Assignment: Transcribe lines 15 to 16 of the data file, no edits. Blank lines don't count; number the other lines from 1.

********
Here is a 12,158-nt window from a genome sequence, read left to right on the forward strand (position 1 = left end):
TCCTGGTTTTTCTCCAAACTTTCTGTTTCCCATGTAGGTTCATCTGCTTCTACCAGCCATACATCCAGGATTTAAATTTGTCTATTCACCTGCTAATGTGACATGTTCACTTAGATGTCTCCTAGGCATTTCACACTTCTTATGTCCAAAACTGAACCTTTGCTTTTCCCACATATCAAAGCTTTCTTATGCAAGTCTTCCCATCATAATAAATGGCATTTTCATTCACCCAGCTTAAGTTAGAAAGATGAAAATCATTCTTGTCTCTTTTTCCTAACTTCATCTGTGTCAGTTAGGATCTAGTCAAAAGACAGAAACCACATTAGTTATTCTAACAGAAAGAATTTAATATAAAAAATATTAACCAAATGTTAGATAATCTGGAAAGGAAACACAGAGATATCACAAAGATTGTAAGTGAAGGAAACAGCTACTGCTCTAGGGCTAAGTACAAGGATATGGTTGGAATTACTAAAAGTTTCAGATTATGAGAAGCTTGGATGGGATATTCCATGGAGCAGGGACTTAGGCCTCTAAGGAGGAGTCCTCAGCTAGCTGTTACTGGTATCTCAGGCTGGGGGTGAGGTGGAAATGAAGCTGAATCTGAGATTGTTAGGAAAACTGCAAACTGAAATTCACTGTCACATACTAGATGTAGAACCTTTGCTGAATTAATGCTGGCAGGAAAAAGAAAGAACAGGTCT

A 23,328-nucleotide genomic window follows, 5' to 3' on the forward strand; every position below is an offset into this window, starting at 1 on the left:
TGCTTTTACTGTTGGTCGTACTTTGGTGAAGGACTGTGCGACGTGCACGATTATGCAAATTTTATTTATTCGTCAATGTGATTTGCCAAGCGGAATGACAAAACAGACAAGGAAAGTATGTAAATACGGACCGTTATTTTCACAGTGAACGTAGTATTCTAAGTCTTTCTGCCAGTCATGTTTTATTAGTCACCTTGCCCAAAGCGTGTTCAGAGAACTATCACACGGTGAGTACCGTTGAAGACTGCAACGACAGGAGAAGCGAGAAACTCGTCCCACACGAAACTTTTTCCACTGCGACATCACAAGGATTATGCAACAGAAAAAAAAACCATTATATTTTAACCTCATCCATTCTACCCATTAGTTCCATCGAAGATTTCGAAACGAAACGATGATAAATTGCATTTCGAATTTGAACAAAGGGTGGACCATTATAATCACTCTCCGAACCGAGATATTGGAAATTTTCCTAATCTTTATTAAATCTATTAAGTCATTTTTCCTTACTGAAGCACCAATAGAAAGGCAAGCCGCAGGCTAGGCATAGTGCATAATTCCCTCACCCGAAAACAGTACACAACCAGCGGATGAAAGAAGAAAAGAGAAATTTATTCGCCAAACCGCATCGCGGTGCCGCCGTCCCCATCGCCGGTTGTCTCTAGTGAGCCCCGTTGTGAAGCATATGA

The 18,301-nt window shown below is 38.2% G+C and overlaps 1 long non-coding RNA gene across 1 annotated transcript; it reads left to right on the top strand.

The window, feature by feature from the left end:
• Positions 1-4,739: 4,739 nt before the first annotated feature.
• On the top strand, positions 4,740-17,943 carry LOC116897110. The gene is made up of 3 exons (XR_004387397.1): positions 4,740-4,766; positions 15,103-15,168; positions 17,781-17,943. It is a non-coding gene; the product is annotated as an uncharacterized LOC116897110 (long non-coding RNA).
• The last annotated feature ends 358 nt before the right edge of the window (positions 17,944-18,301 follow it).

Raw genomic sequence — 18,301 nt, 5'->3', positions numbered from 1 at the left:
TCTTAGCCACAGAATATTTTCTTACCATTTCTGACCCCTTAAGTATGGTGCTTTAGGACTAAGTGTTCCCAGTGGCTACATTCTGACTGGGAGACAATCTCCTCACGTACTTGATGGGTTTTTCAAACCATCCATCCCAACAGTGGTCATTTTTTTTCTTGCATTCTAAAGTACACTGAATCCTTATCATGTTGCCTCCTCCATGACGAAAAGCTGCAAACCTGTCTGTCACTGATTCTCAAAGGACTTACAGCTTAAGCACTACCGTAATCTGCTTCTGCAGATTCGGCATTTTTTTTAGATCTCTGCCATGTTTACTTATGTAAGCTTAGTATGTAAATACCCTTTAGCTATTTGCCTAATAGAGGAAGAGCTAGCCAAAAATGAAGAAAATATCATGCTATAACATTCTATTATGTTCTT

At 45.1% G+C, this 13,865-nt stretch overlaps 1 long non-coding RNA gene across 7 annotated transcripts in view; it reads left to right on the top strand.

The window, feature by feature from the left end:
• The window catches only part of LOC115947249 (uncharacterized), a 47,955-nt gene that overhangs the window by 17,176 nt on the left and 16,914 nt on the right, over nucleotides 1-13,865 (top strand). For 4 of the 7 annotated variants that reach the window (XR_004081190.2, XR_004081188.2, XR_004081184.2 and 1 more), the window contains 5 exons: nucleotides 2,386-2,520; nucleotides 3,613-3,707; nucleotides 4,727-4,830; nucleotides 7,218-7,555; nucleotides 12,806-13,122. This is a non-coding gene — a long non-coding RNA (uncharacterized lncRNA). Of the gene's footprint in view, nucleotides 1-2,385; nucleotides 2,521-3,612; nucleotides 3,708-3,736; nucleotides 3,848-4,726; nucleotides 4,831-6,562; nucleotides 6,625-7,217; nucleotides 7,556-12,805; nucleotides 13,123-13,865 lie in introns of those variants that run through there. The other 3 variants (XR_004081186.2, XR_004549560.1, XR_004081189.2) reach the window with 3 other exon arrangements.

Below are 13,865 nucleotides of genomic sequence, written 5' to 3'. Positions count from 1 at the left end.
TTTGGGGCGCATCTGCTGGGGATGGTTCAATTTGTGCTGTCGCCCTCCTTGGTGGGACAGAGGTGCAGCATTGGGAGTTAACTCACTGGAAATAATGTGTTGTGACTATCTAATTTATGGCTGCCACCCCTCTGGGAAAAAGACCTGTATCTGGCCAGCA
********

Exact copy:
Below are 13,865 nucleotides of genomic sequence, written 5' to 3'. Positions count from 1 at the left end.
TTTGGGGCGCATCTGCTGGGGATGGTTCAATTTGTGCTGTCGCCCTCCTTGGTGGGACAGAGGTGCAGCATTGGGAGTTAACTCACTGGAAATAATGTGTTGTGACTATCTAATTTATGGCTGCCACCCCTCTGGGAAAAAGACCTGTATCTGGCCAGCA